MORGANTOWN — Under normal circumstances, Alek Manoah goes to bed the night before a game thinking about how he would like to pitch each batter he is scheduled to face the next day.

That did not happen on Friday night, but also could not happen because these are no longer normal circumstances.

This is NCAA Tournament baseball, and there is nothing normal about that, especially for West Virginia at this time of year.

To begin with, however, Manoah will be pitching in familiar circumstances on his home mound with WVU hosting a regional for the first time since 1955. That’s the good news.

The bad news, and what makes this first attempt for him to win his 10th game of the season so abnormal: It wasn’t much before he pulled the covers over him that he learned the opposing team.

In fact, the only thing he was sure of was he’d be facing a team he has never faced before — either Duke or Texas A&M — and, thus, batters he has never faced, either. He really didn’t learn anything by the outcome of the first game, for who West Virginia would face depended upon whether the Mountaineers beat Fordham in the 8 p.m. game.

Now, it’s generally considered true that it’s harder on the hitter than it is on the pitcher to be unfamiliar with the opponent, but it really can’t make much of a difference. If a hitter doesn’t know the timing, delivery angle, the speed and control of a pitcher, the pitcher also doesn’t know the weaknesses of the hitters he will face.

Yet, that’s just where it will be when the Mountaineers’ finalist for National Pitcher of the Year takes the mound.

Manoah, a 6-foot-6 right-hander out of Miami downplays the significance of the situation.

“The coaches study most of the hitters, and they have to know where to position the defense — and obviously WVU Head Coach Randy Mazey calls the pitches. So, he does a lot of the studying,” Manoah said.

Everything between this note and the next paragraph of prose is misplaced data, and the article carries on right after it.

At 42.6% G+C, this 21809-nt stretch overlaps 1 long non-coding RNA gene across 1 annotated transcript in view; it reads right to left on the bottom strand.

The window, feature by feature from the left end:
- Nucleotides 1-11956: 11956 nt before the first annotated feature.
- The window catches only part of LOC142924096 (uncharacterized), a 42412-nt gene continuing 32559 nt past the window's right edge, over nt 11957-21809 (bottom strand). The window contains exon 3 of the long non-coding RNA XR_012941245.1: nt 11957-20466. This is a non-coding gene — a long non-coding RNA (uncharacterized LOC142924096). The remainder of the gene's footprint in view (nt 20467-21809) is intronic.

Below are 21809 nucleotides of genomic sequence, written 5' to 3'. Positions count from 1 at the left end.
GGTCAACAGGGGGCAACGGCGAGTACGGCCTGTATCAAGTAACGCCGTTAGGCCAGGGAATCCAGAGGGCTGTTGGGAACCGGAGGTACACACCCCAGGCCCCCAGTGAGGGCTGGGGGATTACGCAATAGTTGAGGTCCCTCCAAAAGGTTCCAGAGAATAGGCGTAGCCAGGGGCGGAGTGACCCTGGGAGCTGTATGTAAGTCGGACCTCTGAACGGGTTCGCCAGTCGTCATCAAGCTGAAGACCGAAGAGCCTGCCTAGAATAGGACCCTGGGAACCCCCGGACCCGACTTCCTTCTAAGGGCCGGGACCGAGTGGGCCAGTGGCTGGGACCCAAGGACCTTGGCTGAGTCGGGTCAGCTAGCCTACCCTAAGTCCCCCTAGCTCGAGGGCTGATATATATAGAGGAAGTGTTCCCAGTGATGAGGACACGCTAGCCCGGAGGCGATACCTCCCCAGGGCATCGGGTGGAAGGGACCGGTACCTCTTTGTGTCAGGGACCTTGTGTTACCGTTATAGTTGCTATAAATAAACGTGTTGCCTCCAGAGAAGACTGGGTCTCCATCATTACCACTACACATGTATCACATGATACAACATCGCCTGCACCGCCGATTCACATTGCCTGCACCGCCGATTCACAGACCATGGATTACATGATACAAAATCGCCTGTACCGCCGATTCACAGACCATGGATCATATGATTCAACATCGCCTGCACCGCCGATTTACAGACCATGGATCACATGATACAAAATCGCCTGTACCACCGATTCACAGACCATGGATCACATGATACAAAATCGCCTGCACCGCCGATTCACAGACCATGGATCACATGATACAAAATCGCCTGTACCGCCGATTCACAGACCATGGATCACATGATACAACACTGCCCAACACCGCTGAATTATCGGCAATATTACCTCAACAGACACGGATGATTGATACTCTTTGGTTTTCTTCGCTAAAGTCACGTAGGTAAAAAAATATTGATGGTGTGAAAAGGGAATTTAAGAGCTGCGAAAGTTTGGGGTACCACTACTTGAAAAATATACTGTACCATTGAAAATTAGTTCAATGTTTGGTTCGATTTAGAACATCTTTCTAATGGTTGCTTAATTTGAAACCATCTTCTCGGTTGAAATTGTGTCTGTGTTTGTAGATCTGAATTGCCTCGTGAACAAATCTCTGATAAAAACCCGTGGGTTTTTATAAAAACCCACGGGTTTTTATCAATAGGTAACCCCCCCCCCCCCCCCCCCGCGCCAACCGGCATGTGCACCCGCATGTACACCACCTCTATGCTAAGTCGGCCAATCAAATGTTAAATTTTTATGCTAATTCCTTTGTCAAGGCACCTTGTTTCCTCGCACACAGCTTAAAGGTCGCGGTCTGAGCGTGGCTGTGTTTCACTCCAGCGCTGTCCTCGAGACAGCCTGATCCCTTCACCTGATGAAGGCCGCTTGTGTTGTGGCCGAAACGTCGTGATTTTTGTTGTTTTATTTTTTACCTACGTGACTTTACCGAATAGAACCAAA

“I just like to take a look at the hitters and put a name to the face and get an idea of what I want to do before I get out there. I don’t like to overthink things.”

It’s far easier not to overthink things when you throw at 97 miles an hour ... a fastball normally is what every scouting report is built around.

“The fastball is the best pitch in baseball. It’s like having five pitches, if you move it around,” said Hall of Fame right-hander Luis Tiant.

And when you can throw that fastball where you want — Manoah has walked only 23 batters in 102.1 innings — and can back it up with a nasty slider and deceptive change-up, you can feel even more confident.

What helps, too, is the ability to throw inside, and do so accurately, as Manoah has done.

Owning the inside part of the plate is crucial.

It was the great Sandy Koufax, who put it best when he said: “Show me a guy who can’t pitch inside and I’ll show you a loser.”

That Mazey calls the pitches eases much for Manoah in a situation like this, but why does the coach in the dugout feel he should call the pitches better than the pitcher or catcher? Actually, he does it more for himself than the pitcher.

“I’m used to doing everything,” Mazey said. “It’s really affected me not to be able to coach third base, throw batting practice and hit fungos and stuff. Calling pitches is about the only way I can stay in the game these days.”

Of course, there are times when Mazey will call a pitch and Manoah wants to throw a different pitch. What then?

“I just shake my head,” Manoah said. “He tells us all the time in the fall on things like that, it’s just a suggestion. I do a lot of homework on my own, and I’m technically the person out there throwing the ball and I know what I want to throw.

“A lot of times, we’re on the same page and we kind of pitch the same way. So, whenever I shake down, he knows exactly what I want. So it’s never a hassle.”

So, how will Manoah handle this particular situation of facing a team doesn’t know in a tournament situation?

“I’ll wake up Saturday morning and not know who my opposition is and who is starting for them, but I’ve already done some studying and know both of those teams that I’m going to have to prepare for,” he said.

“I’ve talked to some guys who are in their league and that I know from summer ball. It’s actually pretty nice. I threw Thursday last week, and going into Saturday this week, the arm is going to be nice and rested. Once I get some more information on who I’m playing, I’m just really excited to get out there.”

Follow Bob Hertzel on Twitter at @bhertzel.